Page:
4. Use an email gate

Capture names and email addresses directly from your video with an email gate. This is the most direct way to capture leads from video marketing. Rather than leading a customer to a page or form, you actually require their contact information before they can watch the video – or before they can see a certain portion of the video.

5. Place the video directly on a landing page

This lead capture tactic doesn’t use a third party to publish your video but instead relies on the fact that your viewer is already on your landing page. Now, the video is simply used to make the push to fill out the lead capture form. This, paired with the verbal call to action, can be a very effective way to use video for lead capture!

6. Use annotations within your videos

For YouTube users, you may notice that some videos you watch have pop-ups throughout the video. They may make comments about the video, add facts or valuable information, or even provide updates to an old version of the video. Use these annotations to push leads to your social media sites, website or landing page! You can add a link with a caption, directions to check out the link in the description or even a phone number to call. This tactic requires no extra effort by the viewer to see how to connect more, much like the verbal call to action, and can be a very effective way to connect with viewers!

Video marketing isn’t new; you’ve been watching commercials on television for decades. Videos on the web aren’t even new, but they are becoming easier to make and more accessible and shareable than ever before. The possibilities with video are endless and sometimes overwhelming. If you use one or many of the above lead capture and call to action tactics above, you can use video to drive in hot leads and quickly grow your business pipeline!

Do you use video currently? Are there any other lead capture tactics you’d recommend using?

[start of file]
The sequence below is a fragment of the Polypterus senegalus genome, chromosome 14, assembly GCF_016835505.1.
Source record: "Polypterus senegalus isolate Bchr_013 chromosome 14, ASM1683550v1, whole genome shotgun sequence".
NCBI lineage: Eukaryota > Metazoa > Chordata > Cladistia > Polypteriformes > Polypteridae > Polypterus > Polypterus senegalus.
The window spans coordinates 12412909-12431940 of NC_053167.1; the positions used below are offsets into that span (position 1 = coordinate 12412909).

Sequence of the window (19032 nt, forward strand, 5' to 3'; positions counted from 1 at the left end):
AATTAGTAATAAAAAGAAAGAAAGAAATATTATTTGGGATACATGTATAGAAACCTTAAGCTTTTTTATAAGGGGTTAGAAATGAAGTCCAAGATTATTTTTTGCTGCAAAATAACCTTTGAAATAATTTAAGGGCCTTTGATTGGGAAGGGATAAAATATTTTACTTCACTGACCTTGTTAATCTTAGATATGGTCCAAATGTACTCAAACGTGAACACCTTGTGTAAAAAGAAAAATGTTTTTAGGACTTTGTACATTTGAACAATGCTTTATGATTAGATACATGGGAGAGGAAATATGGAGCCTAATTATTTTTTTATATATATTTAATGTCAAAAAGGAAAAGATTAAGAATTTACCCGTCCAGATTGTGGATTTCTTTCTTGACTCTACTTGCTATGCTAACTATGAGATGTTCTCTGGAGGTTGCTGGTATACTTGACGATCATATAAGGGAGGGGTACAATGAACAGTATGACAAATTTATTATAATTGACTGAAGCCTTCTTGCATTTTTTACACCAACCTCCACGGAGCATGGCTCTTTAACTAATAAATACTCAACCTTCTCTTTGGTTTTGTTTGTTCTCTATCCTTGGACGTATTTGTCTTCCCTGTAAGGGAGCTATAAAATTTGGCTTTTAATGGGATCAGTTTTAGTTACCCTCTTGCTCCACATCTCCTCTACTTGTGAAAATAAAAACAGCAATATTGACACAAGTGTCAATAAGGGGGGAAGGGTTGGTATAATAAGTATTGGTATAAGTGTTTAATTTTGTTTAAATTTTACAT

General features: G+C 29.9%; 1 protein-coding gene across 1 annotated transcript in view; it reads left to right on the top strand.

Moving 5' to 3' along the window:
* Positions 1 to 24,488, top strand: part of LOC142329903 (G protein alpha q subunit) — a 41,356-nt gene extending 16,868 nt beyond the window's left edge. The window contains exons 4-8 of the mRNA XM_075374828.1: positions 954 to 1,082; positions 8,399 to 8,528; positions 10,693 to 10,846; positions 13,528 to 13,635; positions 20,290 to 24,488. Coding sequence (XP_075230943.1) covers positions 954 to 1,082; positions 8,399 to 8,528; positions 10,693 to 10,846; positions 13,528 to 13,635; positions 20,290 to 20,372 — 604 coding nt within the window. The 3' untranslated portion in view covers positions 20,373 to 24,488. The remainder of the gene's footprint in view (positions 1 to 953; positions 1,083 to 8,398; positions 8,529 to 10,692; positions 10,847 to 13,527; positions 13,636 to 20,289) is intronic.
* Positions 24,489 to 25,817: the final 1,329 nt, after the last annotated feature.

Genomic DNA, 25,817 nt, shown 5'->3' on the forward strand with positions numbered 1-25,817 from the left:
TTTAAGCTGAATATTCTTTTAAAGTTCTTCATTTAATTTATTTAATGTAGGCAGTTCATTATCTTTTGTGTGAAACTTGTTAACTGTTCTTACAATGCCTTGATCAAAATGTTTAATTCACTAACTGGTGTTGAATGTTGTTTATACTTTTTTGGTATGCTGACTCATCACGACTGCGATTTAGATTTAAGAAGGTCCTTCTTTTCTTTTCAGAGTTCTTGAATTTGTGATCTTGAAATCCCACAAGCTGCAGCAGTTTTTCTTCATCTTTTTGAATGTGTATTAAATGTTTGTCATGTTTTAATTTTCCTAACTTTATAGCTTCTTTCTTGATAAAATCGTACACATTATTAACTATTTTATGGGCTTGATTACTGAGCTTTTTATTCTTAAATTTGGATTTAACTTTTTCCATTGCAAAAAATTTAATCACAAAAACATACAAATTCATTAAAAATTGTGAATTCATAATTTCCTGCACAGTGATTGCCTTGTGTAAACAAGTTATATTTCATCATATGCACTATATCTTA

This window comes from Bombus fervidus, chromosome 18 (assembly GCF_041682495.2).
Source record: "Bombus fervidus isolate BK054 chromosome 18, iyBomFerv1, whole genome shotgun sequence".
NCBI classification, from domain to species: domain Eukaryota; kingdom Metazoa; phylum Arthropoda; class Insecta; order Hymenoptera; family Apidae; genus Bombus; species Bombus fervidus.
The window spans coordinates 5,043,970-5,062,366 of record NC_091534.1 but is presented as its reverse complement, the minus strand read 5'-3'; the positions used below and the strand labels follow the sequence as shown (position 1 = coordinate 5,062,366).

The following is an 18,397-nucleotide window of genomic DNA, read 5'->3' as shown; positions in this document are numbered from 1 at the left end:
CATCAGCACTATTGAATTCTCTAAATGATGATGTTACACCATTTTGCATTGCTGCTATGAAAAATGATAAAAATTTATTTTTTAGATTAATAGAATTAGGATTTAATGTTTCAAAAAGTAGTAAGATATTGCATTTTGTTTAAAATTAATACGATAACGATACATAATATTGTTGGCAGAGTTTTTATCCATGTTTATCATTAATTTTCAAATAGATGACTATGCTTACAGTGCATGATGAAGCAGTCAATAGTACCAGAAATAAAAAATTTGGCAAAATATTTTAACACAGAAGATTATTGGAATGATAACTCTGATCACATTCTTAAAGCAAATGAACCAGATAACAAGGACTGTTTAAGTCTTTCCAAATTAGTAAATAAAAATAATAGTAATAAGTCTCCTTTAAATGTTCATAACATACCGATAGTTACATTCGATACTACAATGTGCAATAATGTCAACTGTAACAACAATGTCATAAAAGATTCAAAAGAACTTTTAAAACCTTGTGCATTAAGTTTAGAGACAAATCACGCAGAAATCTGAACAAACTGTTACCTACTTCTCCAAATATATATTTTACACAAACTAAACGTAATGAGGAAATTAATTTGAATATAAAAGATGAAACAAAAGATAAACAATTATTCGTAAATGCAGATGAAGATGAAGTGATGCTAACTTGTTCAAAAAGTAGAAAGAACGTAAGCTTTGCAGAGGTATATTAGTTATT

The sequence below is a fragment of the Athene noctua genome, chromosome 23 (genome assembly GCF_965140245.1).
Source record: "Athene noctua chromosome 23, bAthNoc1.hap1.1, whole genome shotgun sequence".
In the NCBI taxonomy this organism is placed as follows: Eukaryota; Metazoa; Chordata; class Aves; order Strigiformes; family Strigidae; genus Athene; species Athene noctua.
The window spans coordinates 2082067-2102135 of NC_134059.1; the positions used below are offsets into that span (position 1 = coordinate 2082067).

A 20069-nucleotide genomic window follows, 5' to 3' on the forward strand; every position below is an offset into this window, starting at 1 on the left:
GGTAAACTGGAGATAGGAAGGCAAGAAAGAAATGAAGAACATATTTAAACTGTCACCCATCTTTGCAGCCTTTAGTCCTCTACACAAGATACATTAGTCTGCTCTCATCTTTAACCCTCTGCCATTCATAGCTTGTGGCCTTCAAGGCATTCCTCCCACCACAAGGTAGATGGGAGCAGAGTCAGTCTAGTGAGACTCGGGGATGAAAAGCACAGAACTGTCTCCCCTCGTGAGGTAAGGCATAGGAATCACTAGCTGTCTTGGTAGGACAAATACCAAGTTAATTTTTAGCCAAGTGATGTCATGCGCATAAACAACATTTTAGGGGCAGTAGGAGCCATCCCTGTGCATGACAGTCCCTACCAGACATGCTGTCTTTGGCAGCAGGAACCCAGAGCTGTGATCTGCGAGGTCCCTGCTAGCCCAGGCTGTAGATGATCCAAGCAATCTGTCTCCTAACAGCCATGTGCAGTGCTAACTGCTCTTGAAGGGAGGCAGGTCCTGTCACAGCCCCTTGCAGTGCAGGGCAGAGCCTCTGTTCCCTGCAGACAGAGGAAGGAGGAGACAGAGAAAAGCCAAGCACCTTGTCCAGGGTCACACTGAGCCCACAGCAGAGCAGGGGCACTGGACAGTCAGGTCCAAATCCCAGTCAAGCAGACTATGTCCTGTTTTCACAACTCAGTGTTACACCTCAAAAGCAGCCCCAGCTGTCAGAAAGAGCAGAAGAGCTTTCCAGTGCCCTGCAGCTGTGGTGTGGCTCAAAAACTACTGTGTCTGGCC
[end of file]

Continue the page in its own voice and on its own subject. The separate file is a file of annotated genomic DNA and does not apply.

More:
Kala Linck is the Community and Content Manager at Duct Tape Marketing. You can find her blogging her travels and tweeting about marketing, coffee, and cats.

Can Your Video Advertisement Reduce Everyone to Tears?

Remember Tears for Fears? They had it right: everybody wants to rule the world.

tears for fears

When you set out to create a video advertisement, you want its influence to span the globe. The best way to accomplish that feat is to leverage something that is universal: like emotion.

Brands that elevate themselves up from the level of simply providing a service, to the heralded plateau of being a facilitator of emotion are the brands most likely to succeed in the global online community.

In the past, the challenge was establishing a genuine human connection with only a 30-second video spot. But online, viewers have “leisure time” in the emergent channels (social timelines, Whatsapp-style group messaging, etc.) to consume content that is much longer in length.

In this blog post, we’re going to take a look at an advertisement from Google that utilizes this extra available time effectively in order to shoot straight for the heart of the viewer to bring forth the tears.

Google’s “Dear Sophie” Ad Will Break You

Interestingly enough, ‘Tears for Fears’ is a reference to one of the core principals American psychologist and psychotherapist Arthur Janov, who advocates a ‘tears instead of fears’ approach to dealing with (childhood) trauma.

Google’s ‘Dear Sophie’ video is only dealing with the consumer’s fear of the unknown, but their approach is similar: break you down to build you up. Check it out:

(If you don’t have time to view the advertisement, it basically features a man emailing “into the future” his newborn daughter using Google’s services.)

“Dear Sophie” comes from BBH New York & Google Creative Labs. It has over ten million views, and about two seconds into the video you feel why—in your heart. It will get to you emotionally.

For that reason and others, it has won multiple advertising awards, including the People’s Voice at the 2012 Webby Awards.

The advertisement is about 1:30 in length—three times the length of the traditional 30-second slot—but it sustains the viewer’s attention just fine because in part the viewer is probably just browsing the web looking for something to watch.

The Big Takeaway: You Have Time to Tell a Story So Tell One

Notice how “Dear Sophie” is not really about any one service in particular. In simply telling a story, Google succeeds in advertising all of their services—a lifestyle, even. A lifestyle of love.

It sounds somewhat cheesy, but ten million views isn’t cheesy at all.

To sum everything up: the short story format of a couple minutes is made possible by the extra “leisure time” available online.

Depending on the context, there are no rules. (I once watched an online B2C video advertisement that was over an hour long. I don’t even know how long it actually was because I stopped watching!)

Generally, however, most people agree that anywhere from 2–7 minutes is an appropriate range for the short story format.

In the next blog post, we’re going to continue looking at “leisure time” advertising. Taking full advantage of the time available is one aspect, but taking full advantage of the context itself is another, and perhaps more important.

Mike TylerMike Tyler CEO of War Room ranked #1 in online Digital Advertising and reporting. Are you looking for more Video Advertising tips? Check out the Video Advertising Guru